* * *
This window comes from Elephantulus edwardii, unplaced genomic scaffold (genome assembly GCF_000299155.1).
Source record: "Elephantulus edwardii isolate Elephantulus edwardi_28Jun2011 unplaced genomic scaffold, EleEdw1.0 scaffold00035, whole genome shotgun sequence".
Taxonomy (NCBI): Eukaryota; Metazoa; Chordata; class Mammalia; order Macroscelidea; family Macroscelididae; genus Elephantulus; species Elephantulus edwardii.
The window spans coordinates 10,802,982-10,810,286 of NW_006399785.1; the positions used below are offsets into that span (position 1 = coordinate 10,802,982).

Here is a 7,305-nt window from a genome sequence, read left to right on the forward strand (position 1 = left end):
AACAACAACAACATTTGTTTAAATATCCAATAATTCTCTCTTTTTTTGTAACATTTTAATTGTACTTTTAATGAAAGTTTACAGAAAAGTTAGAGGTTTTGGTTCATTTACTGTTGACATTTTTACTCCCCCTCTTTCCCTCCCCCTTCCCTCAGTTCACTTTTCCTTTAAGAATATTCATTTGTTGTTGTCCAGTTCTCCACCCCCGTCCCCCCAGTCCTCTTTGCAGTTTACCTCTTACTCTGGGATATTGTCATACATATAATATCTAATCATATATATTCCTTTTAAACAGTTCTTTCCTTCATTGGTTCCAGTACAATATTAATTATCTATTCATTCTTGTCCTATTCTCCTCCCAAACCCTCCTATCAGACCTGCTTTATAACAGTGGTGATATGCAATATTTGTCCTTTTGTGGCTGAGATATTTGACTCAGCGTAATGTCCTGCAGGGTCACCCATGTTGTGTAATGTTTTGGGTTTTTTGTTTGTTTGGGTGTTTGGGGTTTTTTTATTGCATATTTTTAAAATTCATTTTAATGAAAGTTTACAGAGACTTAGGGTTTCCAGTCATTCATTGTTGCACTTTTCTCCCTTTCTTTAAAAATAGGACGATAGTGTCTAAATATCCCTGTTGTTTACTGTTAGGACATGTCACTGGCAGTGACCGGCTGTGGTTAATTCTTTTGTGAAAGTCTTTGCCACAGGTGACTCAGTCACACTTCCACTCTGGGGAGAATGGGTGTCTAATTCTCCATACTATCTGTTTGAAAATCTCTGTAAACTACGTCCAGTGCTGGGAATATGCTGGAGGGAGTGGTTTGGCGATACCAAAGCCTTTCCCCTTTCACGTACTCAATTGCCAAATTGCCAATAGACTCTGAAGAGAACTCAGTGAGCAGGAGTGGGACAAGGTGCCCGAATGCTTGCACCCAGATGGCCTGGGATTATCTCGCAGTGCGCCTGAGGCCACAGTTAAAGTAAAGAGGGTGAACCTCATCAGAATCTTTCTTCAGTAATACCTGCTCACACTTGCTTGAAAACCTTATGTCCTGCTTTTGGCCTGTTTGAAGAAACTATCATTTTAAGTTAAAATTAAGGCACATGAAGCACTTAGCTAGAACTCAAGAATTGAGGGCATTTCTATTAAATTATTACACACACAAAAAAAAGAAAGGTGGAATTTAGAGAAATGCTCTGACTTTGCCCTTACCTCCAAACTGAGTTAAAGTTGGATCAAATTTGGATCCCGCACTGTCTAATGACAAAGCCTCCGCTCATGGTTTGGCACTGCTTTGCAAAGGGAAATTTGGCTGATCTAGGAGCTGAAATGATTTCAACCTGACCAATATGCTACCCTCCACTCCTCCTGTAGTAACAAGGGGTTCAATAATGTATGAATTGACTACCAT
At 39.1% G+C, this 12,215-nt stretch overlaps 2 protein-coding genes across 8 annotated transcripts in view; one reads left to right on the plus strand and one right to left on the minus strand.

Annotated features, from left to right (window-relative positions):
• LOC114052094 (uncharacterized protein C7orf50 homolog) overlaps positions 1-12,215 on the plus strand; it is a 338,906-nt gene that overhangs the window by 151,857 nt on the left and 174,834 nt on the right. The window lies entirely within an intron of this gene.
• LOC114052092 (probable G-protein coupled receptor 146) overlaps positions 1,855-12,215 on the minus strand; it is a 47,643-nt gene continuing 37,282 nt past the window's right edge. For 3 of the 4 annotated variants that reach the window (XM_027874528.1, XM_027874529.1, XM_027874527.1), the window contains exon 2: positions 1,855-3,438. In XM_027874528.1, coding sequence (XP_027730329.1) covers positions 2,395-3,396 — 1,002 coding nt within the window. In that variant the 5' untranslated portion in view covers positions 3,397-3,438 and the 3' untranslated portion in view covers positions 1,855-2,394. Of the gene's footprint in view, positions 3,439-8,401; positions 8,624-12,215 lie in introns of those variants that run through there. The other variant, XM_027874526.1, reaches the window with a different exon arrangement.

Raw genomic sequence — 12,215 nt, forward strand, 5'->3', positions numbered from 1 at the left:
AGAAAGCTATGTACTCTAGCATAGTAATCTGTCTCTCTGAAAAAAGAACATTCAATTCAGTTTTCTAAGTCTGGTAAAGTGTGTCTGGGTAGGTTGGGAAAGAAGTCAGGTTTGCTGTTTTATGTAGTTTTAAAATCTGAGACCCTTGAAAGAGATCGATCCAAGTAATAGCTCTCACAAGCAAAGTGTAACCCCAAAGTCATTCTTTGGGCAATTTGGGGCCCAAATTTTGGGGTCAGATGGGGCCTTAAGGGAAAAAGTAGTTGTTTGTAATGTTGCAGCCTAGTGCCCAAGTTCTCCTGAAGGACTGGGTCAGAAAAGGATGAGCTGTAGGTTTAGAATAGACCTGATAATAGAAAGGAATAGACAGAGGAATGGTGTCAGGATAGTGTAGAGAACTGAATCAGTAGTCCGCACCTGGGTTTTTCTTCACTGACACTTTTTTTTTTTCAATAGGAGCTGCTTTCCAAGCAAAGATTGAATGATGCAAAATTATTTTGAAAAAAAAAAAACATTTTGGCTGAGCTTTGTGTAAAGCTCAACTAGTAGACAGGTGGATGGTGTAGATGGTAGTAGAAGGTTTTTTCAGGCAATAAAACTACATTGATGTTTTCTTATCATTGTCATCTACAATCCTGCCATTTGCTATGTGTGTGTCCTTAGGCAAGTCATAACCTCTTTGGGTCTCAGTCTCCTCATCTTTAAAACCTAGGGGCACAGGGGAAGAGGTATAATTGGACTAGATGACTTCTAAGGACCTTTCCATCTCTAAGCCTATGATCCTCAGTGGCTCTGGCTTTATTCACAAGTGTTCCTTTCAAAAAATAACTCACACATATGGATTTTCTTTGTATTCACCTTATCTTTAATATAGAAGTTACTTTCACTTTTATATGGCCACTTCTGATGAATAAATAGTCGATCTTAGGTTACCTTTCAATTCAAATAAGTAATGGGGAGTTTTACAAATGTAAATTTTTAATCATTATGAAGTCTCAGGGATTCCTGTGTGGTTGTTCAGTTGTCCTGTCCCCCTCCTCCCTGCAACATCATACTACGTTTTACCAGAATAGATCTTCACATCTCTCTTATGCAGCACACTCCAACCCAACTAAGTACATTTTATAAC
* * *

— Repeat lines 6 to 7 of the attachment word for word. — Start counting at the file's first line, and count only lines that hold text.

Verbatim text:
AACAACAACAACATTTGTTTAAATATCCAATAATTCTCTCTTTTTTTGTAACATTTTAATTGTACTTTTAATGAAAGTTTACAGAAAAGTTAGAGGTTTTGGTTCATTTACTGTTGACATTTTTACTCCCCCTCTTTCCCTCCCCCTTCCCTCAGTTCACTTTTCCTTTAAGAATATTCATTTGTTGTTGTCCAGTTCTCCACCCCCGTCCCCCCAGTCCTCTTTGCAGTTTACCTCTTACTCTGGGATATTGTCATACATATAATATCTAATCATATATATTCCTTTTAAACAGTTCTTTCCTTCATTGGTTCCAGTACAATATTAATTATCTATTCATTCTTGTCCTATTCTCCTCCCAAACCCTCCTATCAGACCTGCTTTATAACAGTGGTGATATGCAATATTTGTCCTTTTGTGGCTGAGATATTTGACTCAGCGTAATGTCCTGCAGGGTCACCCATGTTGTGTAATGTTTTGGGTTTTTTGTTTGTTTGGGTGTTTGGGGTTTTTTTATTGCATATTTTTAAAATTCATTTTAATGAAAGTTTACAGAGACTTAGGGTTTCCAGTCATTCATTGTTGCACTTTTCTCCCTTTCTTTAAAAATAGGACGATAGTGTCTAAATATCCCTGTTGTTTACTGTTAGGACATGTCACTGGCAGTGACCGGCTGTGGTTAATTCTTTTGTGAAAGTCTTTGCCACAGGTGACTCAGTCACACTTCCACTCTGGGGAGAATGGGTGTCTAATTCTCCATACTATCTGTTTGAAAATCTCTGTAAACTACGTCCAGTGCTGGGAATATGCTGGAGGGAGTGGTTTGGCGATACCAAAGCCTTTCCCCTTTCACGTACTCAATTGCCAAATTGCCAATAGACTCTGAAGAGAACTCAGTGAGCAGGAGTGGGACAAGGTGCCCGAATGCTTGCACCCAGATGGCCTGGGATTATCTCGCAGTGCGCCTGAGGCCACAGTTAAAGTAAAGAGGGTGAACCTCATCAGAATCTTTCTTCAGTAATACCTGCTCACACTTGCTTGAAAACCTTATGTCCTGCTTTTGGCCTGTTTGAAGAAACTATCATTTTAAGTTAAAATTAAGGCACATGAAGCACTTAGCTAGAACTCAAGAATTGAGGGCATTTCTATTAAATTATTACACACACAAAAAAAAGAAAGGTGGAATTTAGAGAAATGCTCTGACTTTGCCCTTACCTCCAAACTGAGTTAAAGTTGGATCAAATTTGGATCCCGCACTGTCTAATGACAAAGCCTCCGCTCATGGTTTGGCACTGCTTTGCAAAGGGAAATTTGGCTGATCTAGGAGCTGAAATGATTTCAACCTGACCAATATGCTACCCTCCACTCCTCCTGTAGTAACAAGGGGTTCAATAATGTATGAATTGACTACCAT
At 39.1% G+C, this 12,215-nt stretch overlaps 2 protein-coding genes across 8 annotated transcripts in view; one reads left to right on the plus strand and one right to left on the minus strand.